I also appreciate that these recipes don't generally seem to require multiple same-sized eggs; I probably should also have mentioned that the chickens are of all different varieties, and the eggs vary greatly in size.
posted by jaguar at 5:47 PM on May 2


Smitten Kitchen's heuvos rancheros is one of my dinnertime staples.
posted by pemberkins at 5:50 PM on May 2 [2 favorites]


You can make 1 or more eggs in the microwave. If you use the defrost setting, it's less likely an egg will explode. In my microwave, oiled plate, 1 or 2 eggs, a little oil on top makes microwave fried eggs. Or in a ramekin (or mug), you can make soft-boiled. You have to experiment to get the time right.

Egg salad sandwiches.

Deviled eggs are actually pretty easy, and wildly popular for potluck.

Onion tart - slice and saute several onions in butter or olive oil and use in quiche with shredded swiss cheese.
posted by theora55 at 6:26 PM on May 2


A great big Yes to egg salad. Every time I have it I remember how delicious it is, yet I never think to make it. There's a place in town that puts basil in their egg salad, adds some sundried tomatoes, and serves it on their delicious Calamata olive bread.

Or use some hardboiled eggs in your tuna salad if you prefer tuna salad...? Or hardboiled eggs on top of a regular salad?
posted by hydra77 at 6:34 PM on May 2 [1 favorite]


Lemon meringue pie. The yolks go in the lemon part in the bottom, and the whites get whipped into the meringue.
posted by Liesl at 6:47 PM on May 2


Here is an easy frittata (good for breakfast, lunch or dinner):

Broccoli frittata
(4 - 6 servings)

1 - 2 garlic cloves, crushed
2 tablespoons of a mild olive oil
4 cups broccoli florets
1/4 teaspoon crushed red pepper
salt and black pepper
8 large eggs
1/2 cup grated parmesan cheese

Preheat oven to 350 F. In a 10 inch oven proof nonstick skillet, cook the garlic in 1 tablespoon of the oil over moderately high heat for 30 seconds. Add the broccoli and red pepper and cook for 1 minute. Stir in 2 tablespoons of water, season with salt and pepper, and cover. Cook over moderate heat until the broccoli is crisp-tender, 2 minutes; let cool.
In a bowl, whisk the eggs with 1/4 teaspoon each of salt and black pepper. Stir in the broccoli. Return the skillet to the stovetop and heat the remaining 1 tablespoon of oil. Pour in the eggs and cook over moderately low heat until set around the edge, 3 minutes. Sprinkle with the cheese. Transfer the skillet to the oven and bake until the center is just set, 12 - 17 minutes. Serve warm.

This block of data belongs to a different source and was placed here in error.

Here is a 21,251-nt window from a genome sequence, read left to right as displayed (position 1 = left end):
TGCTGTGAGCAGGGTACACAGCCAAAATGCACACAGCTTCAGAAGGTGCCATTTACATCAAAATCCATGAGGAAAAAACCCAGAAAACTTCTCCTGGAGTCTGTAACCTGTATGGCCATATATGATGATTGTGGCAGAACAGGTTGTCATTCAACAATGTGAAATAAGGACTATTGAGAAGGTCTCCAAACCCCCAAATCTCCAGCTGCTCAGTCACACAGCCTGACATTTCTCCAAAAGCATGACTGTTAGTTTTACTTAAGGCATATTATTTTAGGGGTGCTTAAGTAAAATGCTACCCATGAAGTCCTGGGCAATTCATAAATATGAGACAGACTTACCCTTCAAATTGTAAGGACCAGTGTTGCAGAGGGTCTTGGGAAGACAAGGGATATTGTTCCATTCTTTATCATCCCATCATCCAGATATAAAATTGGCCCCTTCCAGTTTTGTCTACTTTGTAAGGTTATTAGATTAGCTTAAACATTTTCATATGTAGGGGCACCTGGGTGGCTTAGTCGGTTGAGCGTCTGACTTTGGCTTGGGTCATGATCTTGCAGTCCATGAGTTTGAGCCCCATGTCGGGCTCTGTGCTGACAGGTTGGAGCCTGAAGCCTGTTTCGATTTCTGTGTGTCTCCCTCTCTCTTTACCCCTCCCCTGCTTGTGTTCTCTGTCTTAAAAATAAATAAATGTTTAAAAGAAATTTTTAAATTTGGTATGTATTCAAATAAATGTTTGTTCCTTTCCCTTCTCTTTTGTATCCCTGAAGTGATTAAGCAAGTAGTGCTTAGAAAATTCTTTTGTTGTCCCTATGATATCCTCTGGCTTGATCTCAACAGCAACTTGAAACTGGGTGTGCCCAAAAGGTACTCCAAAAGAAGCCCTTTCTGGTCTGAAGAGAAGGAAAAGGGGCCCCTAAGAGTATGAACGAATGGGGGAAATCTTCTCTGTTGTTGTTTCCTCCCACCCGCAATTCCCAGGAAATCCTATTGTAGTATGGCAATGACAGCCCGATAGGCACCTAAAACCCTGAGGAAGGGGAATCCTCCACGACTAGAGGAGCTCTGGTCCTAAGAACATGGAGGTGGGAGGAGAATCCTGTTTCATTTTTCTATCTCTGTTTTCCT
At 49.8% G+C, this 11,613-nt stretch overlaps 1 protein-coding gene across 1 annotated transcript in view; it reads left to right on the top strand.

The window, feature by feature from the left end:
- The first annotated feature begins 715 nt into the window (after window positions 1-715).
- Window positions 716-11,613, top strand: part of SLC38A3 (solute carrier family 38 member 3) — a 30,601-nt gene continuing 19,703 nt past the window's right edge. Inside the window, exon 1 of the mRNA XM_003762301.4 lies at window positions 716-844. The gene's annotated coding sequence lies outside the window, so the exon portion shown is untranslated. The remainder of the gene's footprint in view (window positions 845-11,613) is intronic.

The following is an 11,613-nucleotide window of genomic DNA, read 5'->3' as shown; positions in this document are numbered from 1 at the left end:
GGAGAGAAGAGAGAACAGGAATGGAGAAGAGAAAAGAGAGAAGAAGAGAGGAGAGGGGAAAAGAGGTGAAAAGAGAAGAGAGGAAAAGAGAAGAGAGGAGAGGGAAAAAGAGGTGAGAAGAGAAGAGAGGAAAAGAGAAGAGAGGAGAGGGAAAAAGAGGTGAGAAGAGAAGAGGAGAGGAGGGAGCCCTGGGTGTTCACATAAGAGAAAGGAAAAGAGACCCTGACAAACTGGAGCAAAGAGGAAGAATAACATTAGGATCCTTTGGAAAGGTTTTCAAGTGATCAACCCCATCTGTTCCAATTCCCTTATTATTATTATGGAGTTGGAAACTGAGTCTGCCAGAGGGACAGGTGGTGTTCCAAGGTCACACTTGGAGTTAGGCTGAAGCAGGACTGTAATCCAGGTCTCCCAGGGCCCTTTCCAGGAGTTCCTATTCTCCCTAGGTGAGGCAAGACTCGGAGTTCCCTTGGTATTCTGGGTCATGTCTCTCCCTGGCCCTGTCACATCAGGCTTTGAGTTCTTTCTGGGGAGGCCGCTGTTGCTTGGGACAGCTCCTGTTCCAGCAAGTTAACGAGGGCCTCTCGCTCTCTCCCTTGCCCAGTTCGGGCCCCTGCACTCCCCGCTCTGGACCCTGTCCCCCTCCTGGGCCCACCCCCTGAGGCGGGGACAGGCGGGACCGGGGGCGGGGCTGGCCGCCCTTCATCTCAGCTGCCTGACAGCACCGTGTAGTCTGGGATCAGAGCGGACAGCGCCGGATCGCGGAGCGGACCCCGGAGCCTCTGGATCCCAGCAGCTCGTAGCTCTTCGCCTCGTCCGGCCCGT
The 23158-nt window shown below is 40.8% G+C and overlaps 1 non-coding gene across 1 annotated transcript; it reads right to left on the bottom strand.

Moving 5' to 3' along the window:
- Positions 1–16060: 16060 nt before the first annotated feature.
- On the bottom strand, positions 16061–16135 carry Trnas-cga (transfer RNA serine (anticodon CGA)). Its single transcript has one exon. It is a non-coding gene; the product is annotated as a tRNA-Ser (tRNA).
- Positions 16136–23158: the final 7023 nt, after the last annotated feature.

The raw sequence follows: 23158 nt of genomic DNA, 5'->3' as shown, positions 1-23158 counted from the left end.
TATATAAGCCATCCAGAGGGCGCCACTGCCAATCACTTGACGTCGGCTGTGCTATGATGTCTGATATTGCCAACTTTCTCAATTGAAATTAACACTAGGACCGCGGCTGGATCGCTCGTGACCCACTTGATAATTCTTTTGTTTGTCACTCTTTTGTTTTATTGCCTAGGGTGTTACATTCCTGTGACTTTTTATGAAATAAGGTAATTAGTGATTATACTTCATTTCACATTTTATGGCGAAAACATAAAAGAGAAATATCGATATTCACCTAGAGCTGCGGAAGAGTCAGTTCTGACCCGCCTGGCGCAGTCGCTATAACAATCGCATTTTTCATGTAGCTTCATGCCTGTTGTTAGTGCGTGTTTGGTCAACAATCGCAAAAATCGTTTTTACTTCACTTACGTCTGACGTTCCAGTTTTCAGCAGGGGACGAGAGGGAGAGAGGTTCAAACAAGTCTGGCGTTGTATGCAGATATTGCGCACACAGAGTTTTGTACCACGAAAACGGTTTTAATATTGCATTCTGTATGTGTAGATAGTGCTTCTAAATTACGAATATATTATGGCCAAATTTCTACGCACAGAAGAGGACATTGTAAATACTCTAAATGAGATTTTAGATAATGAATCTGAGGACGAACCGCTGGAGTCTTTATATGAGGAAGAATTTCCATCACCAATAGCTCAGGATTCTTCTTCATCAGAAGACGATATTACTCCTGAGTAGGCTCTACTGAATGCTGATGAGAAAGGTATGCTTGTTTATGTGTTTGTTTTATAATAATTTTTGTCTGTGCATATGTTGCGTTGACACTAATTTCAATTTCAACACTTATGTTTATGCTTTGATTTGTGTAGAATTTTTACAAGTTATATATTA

posted by gudrun at 6:50 PM on May 2


Oh man, I've just remembered the dead simple meal my dad used to cook when we just couldn't be bothered to cook. Put a can of beans in a pot with a couple of cloves of minced garlic, simmer for about 10 or 15 minutes, and then serve in a bowl with two hardboiled eggs per person. It sounds really weird but it is remarkably satisfying, if simple in flavor.
posted by KathrynT at 7:28 PM on May 2 [2 favorites]


Souffle. Cheese souffle.

Now, wait, no, don't walk away. Everyone gets all nervous and jumpy around souffles because they have this reputation that they're complicated and that if you look at it wrong it'll fall and be inedible. But that's only because they are first really puffy and impressive-looking for the first minute after they come out of the oven, but then they deflate a little no matter what you do and everyone is sad. But they still taste exactly the same even when they deflate, so it really doesn't matter; they taste like a funky omlette.

And they are easier than you think:

1. Can you separate eggs?
2. Can you whip the egg whites really good?
3. Can you heat up the egg yolks with milk and a little flour to form a battery-kind of thing?
4. Can you stir grated cheese into that?
5. Can you fold the whipped up egg whites into that?
6. Can you grease a pan and "flour" it, only using grated parmaesan cheese instead of flour?
7. Can you pour the egg stuff into that greased pan and bake it, without peeking?

Then you can make souffle. A cheese souffle and a salad makes a nice meal. And - a single souffle for one or two people uses about 6 eggs.

Seriously, try it.
posted by EmpressCallipygos at 7:32 PM on May 2 [1 favorite]